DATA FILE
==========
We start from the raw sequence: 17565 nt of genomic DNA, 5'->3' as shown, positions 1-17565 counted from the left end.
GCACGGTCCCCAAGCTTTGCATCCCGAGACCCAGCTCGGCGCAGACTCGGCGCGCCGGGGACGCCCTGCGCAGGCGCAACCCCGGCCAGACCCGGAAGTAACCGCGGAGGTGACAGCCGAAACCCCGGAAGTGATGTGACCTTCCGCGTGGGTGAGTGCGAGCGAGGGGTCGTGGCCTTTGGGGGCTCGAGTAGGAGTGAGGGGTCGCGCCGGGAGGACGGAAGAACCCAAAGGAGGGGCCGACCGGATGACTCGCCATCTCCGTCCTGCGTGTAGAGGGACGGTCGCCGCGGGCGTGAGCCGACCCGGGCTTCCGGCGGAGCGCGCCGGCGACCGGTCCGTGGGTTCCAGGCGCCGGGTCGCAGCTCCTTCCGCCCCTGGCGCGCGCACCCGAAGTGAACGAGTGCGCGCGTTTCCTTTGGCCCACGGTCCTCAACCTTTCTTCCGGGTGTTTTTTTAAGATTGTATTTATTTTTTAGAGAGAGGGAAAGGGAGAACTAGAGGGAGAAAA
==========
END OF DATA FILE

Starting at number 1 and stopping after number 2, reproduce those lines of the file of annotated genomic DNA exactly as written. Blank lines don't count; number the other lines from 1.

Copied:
We start from the raw sequence: 17565 nt of genomic DNA, 5'->3' as shown, positions 1-17565 counted from the left end.
GCACGGTCCCCAAGCTTTGCATCCCGAGACCCAGCTCGGCGCAGACTCGGCGCGCCGGGGACGCCCTGCGCAGGCGCAACCCCGGCCAGACCCGGAAGTAACCGCGGAGGTGACAGCCGAAACCCCGGAAGTGATGTGACCTTCCGCGTGGGTGAGTGCGAGCGAGGGGTCGTGGCCTTTGGGGGCTCGAGTAGGAGTGAGGGGTCGCGCCGGGAGGACGGAAGAACCCAAAGGAGGGGCCGACCGGATGACTCGCCATCTCCGTCCTGCGTGTAGAGGGACGGTCGCCGCGGGCGTGAGCCGACCCGGGCTTCCGGCGGAGCGCGCCGGCGACCGGTCCGTGGGTTCCAGGCGCCGGGTCGCAGCTCCTTCCGCCCCTGGCGCGCGCACCCGAAGTGAACGAGTGCGCGCGTTTCCTTTGGCCCACGGTCCTCAACCTTTCTTCCGGGTGTTTTTTTAAGATTGTATTTATTTTTTAGAGAGAGGGAAAGGGAGAACTAGAGGGAGAAAA